The Stroke Mentor: Coaching and Blogging with Wolfgang Wolf

Listen to this post: 

Have you heard that at 12 months after a brain injury you’ve recovered about as much as you’re going to? I have. I’ve met a lot of people who were told that too. I do presentations on current brain injury research, and guess what! I have some things to share with you on that 12 month thing. (This is not to be taken as medical advice. It’s an insight I’m sharing with you personally.)

  1. Lots of medical studies follow people up to 12 months after their injury. Of course there are some that look at people longer. But if many of our studies follow people for one year, then they really don’t know what happens after the one year mark, right? So don’t get down if you hear that it’s finished at 12 months. It doesn’t have to be. For many, it’s not. I have a friend who had a sudden breakthrough in his sensory processing 20 years after his TBI. I know someone who had a sudden breakthrough in using a semi-paralyzed arm 7 years after his stroke. The stories are many.

  2. Recovery? It’s not only about the person with the brain injury recovering lost skills and brain function. The whole community has shifting and changing to do to accommodate them as the person learns their own accommodations. And all of us, peer with brain injury included, have many other things to look at in recovery besides skills: relationships; access to education, work, benefits, resources, and support; a sense of justice; pride; self-esteem; and community. All of those things truly are part of recovery even though things like walking, eating, communicating in a conventional way, and being organized get the most attention in all the talk about recovery.

I want to introduce you to an incredible resource, Wolfgang Wolf, who goes by the title The Stroke Mentor. And he is. There are several places to find Wolfgang online. I really love his blog. If you click on this sentence, you go straight to a post about rehabilitation, confidence, and allowing the person with brain injury to make decisions (which leads to more confidence).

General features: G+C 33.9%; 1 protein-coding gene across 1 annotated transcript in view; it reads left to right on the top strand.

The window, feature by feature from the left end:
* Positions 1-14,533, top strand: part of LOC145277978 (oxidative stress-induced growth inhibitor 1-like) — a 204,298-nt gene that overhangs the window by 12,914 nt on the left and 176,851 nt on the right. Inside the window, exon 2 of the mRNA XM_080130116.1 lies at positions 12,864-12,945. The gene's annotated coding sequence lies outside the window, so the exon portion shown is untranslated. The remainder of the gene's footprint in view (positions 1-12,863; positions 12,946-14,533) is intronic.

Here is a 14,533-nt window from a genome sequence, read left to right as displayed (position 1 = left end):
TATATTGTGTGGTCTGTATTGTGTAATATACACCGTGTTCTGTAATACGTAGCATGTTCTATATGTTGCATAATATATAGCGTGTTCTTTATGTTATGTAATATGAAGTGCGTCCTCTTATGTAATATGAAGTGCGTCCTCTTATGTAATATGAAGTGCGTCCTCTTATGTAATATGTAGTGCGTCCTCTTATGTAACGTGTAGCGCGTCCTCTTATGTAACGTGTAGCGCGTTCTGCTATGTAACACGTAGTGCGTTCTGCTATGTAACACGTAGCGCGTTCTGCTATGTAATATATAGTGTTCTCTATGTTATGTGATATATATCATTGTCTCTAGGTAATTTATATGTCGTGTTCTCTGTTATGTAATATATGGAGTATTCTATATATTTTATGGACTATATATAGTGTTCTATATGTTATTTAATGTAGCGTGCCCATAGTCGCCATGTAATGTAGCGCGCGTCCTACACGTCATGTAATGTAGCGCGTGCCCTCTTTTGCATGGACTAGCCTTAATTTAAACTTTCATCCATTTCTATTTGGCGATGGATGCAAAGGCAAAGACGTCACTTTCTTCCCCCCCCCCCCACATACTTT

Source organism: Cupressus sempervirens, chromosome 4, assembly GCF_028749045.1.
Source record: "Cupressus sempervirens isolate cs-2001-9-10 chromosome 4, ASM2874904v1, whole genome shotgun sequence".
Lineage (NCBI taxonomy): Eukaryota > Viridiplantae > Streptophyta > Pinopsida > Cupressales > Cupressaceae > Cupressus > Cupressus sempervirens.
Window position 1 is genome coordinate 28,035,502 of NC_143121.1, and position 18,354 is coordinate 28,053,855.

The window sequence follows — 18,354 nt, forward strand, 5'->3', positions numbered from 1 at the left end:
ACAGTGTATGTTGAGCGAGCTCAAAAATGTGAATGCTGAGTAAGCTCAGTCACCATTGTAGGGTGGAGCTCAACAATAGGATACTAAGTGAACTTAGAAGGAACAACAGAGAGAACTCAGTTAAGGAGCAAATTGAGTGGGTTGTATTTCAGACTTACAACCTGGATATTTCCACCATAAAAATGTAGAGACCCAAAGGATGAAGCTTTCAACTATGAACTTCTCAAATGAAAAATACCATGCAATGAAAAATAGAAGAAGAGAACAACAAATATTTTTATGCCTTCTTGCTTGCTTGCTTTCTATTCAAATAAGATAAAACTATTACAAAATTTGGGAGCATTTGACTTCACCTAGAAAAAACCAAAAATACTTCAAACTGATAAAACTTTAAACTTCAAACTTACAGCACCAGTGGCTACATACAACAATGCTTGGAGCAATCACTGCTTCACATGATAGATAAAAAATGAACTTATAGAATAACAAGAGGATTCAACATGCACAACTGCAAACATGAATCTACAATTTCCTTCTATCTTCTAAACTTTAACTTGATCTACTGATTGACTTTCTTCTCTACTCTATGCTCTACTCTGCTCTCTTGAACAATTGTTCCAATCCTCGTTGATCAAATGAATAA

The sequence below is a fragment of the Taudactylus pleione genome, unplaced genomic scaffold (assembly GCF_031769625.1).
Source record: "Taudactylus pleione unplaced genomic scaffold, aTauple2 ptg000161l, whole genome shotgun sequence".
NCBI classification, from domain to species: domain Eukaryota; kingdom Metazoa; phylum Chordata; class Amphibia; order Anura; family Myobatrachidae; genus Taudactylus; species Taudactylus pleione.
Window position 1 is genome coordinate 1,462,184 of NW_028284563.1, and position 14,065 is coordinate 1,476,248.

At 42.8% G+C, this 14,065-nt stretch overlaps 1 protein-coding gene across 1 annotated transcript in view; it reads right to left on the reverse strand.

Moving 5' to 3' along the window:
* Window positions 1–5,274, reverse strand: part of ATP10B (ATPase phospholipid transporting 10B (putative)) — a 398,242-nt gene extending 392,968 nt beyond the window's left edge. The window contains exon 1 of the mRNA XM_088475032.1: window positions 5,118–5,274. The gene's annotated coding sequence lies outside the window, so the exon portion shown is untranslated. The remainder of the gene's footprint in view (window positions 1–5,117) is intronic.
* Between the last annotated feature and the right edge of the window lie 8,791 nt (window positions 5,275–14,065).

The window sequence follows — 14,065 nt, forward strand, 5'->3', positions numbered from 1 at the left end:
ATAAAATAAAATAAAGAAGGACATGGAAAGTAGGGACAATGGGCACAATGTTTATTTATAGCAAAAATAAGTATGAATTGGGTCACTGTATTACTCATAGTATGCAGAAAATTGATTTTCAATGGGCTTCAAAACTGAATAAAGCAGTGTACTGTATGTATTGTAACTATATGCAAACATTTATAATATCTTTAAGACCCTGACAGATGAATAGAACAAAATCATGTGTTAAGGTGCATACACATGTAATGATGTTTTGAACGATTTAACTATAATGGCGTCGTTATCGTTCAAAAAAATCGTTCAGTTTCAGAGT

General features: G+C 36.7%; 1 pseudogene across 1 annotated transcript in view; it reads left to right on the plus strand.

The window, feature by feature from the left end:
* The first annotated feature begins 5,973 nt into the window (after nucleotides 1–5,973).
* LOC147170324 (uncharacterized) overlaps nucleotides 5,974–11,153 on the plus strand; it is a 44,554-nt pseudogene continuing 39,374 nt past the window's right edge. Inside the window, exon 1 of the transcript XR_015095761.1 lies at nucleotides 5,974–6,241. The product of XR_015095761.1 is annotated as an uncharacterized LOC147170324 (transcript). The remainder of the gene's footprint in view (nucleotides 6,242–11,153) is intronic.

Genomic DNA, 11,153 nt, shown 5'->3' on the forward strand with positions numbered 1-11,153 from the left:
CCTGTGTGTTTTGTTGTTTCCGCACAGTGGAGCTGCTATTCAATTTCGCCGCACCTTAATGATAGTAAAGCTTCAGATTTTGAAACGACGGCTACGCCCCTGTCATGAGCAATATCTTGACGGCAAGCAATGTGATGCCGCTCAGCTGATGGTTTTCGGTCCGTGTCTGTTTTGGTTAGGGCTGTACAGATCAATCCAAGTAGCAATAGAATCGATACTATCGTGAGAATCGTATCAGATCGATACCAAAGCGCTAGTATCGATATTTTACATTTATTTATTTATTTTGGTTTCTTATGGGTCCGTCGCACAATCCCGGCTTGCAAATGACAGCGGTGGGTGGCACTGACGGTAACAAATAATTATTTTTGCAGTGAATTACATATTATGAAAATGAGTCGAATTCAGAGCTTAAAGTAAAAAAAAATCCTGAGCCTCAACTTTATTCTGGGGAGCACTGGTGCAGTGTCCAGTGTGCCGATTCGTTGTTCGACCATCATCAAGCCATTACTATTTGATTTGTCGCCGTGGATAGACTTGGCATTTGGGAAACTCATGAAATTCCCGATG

Visit to read posts. There are several there if you click the “more” tab at the top.

You can read about his mentoring and coaching work at

And check out his Kindle book “How To Survive After A Stroke.” The original title, “I’m Not Stupid, Just Disabled” is a beautifully scathing, insightful nod to the ways in which disabled people are so often automatically considered to be unintelligent. I have been baby-talked to in public when I’ve used a wheelchair. (?) Add to that something like aphasia (where a stroke or brain injury makes communication much more difficult), and people really start to dismiss and devalue the person. Surviving after a stroke is not just about rehab or the medical aspects of survival and health. It is about the healing of communities and attitudes.

Let me leave you with some of Wolfgang’s own words about mentorship where he describes acquiring a disability as leaving your comfort zone without warning. I read this when he first posted it on his blog in January, 2014. It was a jaw-dropping read for me because he talks about the value of witnessing and walking with people. He doesn’t fall into the trap of telling you “Well, it worked for me, so here, you should eat/read/inhale/drink this too!”

He wrote, “Building a new comfort zone is not easy, because it means we have to venture out into the panic zone. This can be frightening. Anyone released from the relative safety of a hospital can relate to this somewhat unfounded fear. Consequently the born again citizen appreciates someone who holds his/her hand.

This is where a mentor comes in. Someone who has walked this road of recovery before. A road that is littered with potholes. The mentor does not repair them. Nor does he tell whether, or not, to walk around them. He just points them out. It is important that the person receiving the rehabilitation makes their own decision what to do with the potholes. The whole idea of rehabilitation is to regain control of one’s life.

Of course it is always good practice to smooth them over, or repair them, and hence, pave the ways for the next person that comes along.”

Thank you, Wolfgang. I would be lost without my various brain injury and disability mentors. And I am honored by your challenge that it’s my job now to walk with others.